Alice Jacques (pictured), senior data scientist at Channel 4, is a physicist by training. She is now responsible for finding new ways to use audience data, such as in better targeting adverts in the channel's online video on-demand service.
Data scientists are natural experimenters but they need to ensure their experiments stay relevant and up-to-date, she told the audience at a dataIQ event in London last week. One way that Channel 4 does this is to maintain close links with academia as a window to the future.
"Academics are about five years ahead of what we're doing," Jacques said. "They've tried stuff and rejected it before we've even heard of it."
Most businesses would do well to foster ties with universities, she said. Data science is always moving forward and it's important to future-proof investments.
"I always make sure I go to academic conferences, to listen to mathematicians with unfathomable facial hair going on about matrices," Jacques said. "Not only does it scare the bejesus out of you but it reminds you that academia didn't stop when you left university."
Having a few tame postdocs on the end of the phone to run ideas past is very valuable too, Jacques explained.
"I can say 'I'm thinking of doing this' and they'll think about it and say 'well, that doesn't sound impossible'," she said.
That said, academics tend not to be so good at dealing with messy real-world business data. For that you need to network with techies.
Channel 4 has moved over the past five years from a system based on SPSS, through Hadoop and Hive, and now has "Python on Spark and some Scala and a load of new core stuff coming down the line".
"Future-proofing tech is really tough, it's a big investment that you really don't want to get wrong," said Jacques. "Any data science or coding success is intrinsically linked to your tech."
Most data scientists don't need to be on the technological bleeding edge, but they don't want to be inheriting any technical debt either. It is important to keep moving forward with the technology.
"I find out about tech mostly from meetups," Jacques said, mentioning PyData and Data Science London specifically.
"People talk about business problems they've solved, and packages they've used over pizza and beer. It's all very cheerful."
Meetups are useful for finding out about "small incremental advances in technology that you already have", she added, saying that the real value often comes from learning from others' mistakes: "They can save you a fortune in choice of technology."
Internally too, it is important that data scientists mingle with the right people.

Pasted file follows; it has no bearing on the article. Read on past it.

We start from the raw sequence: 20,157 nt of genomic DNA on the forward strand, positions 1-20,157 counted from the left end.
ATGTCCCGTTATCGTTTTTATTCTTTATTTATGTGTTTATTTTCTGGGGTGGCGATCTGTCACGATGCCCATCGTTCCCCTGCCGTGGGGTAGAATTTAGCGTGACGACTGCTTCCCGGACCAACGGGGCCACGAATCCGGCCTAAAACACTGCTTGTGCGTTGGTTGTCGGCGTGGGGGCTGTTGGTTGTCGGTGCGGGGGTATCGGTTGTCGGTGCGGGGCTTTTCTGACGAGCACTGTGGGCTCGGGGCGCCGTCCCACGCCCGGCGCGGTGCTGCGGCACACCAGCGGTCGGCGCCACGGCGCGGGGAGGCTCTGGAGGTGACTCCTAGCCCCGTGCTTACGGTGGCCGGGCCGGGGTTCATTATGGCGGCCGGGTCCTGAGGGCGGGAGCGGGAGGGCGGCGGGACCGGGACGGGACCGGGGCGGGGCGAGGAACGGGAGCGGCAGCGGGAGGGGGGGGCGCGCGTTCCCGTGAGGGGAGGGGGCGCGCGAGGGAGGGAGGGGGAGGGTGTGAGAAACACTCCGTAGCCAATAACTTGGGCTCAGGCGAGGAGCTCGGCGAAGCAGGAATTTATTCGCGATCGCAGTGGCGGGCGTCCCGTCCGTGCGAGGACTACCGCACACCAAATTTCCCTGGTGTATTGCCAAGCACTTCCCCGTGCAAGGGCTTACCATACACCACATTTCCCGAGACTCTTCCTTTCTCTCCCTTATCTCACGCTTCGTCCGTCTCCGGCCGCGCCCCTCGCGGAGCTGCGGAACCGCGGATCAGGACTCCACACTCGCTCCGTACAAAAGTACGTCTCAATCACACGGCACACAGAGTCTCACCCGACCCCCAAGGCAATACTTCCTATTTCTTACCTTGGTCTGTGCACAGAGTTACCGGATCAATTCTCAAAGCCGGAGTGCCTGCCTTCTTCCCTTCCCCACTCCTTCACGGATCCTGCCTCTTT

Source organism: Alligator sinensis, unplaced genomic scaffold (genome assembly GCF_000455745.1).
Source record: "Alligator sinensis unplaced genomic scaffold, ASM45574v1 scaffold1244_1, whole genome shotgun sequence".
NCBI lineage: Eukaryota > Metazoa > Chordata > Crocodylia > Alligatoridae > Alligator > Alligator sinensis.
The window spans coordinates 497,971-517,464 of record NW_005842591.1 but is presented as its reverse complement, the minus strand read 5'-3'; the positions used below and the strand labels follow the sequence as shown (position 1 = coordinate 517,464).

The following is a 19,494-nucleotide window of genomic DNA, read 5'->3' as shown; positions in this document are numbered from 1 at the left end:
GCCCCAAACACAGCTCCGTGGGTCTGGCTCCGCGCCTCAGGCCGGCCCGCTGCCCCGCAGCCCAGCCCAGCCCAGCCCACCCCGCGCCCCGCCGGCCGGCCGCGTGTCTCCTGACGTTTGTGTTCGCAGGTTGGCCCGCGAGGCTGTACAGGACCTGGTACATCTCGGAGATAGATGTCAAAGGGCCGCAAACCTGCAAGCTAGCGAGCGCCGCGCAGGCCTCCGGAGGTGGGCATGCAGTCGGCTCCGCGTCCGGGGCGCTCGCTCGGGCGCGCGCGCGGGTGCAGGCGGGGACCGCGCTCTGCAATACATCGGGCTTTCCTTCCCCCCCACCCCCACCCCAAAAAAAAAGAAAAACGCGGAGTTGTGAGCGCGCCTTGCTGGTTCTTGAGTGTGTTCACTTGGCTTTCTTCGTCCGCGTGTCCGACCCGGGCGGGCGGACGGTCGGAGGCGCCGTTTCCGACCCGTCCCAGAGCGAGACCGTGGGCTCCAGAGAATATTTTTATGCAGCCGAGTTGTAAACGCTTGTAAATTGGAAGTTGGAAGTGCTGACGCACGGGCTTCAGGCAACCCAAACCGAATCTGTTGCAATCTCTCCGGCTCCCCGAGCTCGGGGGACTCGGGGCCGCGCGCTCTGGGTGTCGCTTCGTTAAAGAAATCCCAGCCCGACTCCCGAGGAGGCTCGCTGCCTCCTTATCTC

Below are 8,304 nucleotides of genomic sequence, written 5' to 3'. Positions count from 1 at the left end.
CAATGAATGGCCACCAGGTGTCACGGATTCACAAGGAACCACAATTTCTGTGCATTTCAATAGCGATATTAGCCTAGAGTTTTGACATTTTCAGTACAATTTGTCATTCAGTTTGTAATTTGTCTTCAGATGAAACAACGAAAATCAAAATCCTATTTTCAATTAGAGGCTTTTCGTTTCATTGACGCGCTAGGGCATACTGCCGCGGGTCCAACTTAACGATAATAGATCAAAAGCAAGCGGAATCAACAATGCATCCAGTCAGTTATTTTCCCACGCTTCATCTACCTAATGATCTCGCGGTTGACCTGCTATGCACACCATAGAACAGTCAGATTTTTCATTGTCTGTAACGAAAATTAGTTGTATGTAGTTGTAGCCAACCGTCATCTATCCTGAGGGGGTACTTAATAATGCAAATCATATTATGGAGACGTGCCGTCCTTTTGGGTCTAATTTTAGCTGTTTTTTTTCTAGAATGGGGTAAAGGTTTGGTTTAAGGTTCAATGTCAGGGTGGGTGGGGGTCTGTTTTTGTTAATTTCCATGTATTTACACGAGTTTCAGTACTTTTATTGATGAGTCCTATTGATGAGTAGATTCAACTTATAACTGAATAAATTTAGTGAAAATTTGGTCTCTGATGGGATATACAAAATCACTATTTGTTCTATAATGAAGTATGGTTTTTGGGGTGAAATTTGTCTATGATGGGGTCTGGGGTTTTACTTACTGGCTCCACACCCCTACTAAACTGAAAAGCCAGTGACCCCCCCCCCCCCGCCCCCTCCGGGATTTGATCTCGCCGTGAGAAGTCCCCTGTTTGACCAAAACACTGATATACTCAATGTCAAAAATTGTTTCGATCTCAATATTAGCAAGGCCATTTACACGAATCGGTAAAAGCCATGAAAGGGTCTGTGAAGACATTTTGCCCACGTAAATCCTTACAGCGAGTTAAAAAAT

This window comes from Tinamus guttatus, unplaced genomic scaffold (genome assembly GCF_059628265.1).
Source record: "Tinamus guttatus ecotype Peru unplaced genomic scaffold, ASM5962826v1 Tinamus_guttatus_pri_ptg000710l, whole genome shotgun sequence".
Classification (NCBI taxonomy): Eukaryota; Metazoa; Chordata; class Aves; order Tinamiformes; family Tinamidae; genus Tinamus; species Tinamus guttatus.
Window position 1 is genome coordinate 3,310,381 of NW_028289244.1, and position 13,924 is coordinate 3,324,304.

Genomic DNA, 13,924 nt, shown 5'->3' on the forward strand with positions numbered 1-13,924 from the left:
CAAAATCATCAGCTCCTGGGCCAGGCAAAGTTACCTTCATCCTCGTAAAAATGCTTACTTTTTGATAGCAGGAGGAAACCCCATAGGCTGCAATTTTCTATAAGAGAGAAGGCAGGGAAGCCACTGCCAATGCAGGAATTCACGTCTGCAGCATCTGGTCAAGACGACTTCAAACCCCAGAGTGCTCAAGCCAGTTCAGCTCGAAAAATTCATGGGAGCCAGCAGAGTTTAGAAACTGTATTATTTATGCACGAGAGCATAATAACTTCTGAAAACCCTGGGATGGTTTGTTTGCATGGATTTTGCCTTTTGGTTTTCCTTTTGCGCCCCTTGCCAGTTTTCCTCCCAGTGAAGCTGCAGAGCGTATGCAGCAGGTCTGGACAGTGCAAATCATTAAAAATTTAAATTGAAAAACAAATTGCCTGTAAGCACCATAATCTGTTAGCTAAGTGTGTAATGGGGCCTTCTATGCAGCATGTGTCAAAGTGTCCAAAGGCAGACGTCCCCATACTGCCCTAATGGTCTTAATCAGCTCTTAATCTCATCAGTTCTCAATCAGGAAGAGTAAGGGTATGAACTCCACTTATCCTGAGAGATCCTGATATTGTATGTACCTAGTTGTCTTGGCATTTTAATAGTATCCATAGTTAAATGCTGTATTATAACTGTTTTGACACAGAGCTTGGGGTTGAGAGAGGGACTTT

"The big data engineers who are always on the internet and talking about this stuff, they really know what's going on and it makes them the perfect in-house experience so long as they don't sit in the basement with the IT crowd."
At Channel 4 an effort has been made to avoid creating such silos, Jacques said. She also mentioned hackathons and time set aside for R&D as other useful ways to future proof the data science function.
The spirit of open source is abroad in the field of data science. Most of the tools are free collaborative efforts and communication takes place over Slack and GitHub. This has advantages in that you can access "the best minds in the world", Jacques said, but there can be a culture clash when it comes to the business.
"The open source ethos can put your team at odds with more commercially minded managers. You have a data science team who want to keep contributing to the good vibes but also the business that wants to protect the intellectual property."
A balance needs to be struck between patenting novel developments but releasing other code on GitHub to keep the collaboration going.
So do you need to be a physicist or a mathematician to be a data scientist? A CIO recently told Computing that sociologists and economists might fit the bill.
"Most data scientists are maths geeks who want to become computing geeks or coding geeks that want to become maths geeks. But I'm seeing other types of people coming in now, for example psychologists and biologists, particularly with the rise of bioinformatics," Jacques told V3.
But certainly you need to be numerate, she said, adding that many of her colleagues from academia are now looking at data science as a career path and retraining. It's a course of action she would recommend.
"I bloody love it," she said. "There's no such thing as a job as a physicist or mathematician outside of academia. Data science is one of the few refuges where you can use all your understanding as a physicist and mathematician but in a business environment.
"If you have a scientific mind you need a job where you get stuck every day, and I'm lucky that I do that because I'm interested in people's viewing habits as well as the science."
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